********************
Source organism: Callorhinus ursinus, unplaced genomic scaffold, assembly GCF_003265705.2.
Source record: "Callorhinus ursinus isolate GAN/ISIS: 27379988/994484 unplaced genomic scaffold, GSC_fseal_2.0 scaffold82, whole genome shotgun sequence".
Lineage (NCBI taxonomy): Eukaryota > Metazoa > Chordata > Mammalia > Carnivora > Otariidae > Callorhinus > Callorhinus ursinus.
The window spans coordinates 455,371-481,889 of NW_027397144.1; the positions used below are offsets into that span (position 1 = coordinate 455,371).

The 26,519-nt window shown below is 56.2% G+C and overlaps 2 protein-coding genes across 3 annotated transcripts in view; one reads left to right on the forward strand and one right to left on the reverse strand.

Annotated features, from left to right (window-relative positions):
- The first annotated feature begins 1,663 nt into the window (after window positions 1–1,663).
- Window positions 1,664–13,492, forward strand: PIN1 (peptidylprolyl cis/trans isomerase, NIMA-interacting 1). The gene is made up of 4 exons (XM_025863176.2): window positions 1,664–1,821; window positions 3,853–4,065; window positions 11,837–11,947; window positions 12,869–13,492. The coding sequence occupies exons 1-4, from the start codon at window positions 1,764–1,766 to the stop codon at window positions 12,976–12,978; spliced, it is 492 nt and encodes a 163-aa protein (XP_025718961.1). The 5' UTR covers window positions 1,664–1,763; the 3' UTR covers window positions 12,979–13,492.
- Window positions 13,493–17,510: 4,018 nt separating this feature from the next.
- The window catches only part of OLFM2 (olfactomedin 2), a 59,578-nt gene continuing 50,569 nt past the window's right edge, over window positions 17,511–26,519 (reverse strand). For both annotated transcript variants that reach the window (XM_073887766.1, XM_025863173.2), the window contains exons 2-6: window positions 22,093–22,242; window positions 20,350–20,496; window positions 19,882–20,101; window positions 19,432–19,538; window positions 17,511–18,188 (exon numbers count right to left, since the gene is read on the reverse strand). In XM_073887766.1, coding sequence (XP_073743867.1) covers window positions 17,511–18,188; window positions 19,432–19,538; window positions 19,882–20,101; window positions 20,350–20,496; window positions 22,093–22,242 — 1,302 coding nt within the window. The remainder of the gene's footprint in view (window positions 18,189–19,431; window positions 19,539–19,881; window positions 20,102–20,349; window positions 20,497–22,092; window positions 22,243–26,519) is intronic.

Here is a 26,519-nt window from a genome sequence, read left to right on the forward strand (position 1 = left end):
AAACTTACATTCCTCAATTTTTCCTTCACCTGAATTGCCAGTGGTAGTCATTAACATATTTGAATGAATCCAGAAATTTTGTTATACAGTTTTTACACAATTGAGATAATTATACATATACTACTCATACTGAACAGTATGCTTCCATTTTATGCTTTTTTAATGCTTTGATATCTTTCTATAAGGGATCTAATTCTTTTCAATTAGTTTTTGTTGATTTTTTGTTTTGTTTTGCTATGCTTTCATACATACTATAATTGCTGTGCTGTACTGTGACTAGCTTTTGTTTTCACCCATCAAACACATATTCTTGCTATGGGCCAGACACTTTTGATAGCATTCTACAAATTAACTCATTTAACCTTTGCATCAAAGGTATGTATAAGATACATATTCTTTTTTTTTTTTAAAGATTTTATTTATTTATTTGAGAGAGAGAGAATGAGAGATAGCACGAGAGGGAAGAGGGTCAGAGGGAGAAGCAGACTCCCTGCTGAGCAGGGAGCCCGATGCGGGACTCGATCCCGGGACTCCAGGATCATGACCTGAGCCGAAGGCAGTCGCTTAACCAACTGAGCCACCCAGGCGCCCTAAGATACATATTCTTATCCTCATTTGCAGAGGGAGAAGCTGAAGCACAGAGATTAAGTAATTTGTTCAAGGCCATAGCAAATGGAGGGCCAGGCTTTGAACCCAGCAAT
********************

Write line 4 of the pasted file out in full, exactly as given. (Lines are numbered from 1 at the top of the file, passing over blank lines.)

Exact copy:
The window spans coordinates 455,371-481,889 of NW_027397144.1; the positions used below are offsets into that span (position 1 = coordinate 455,371).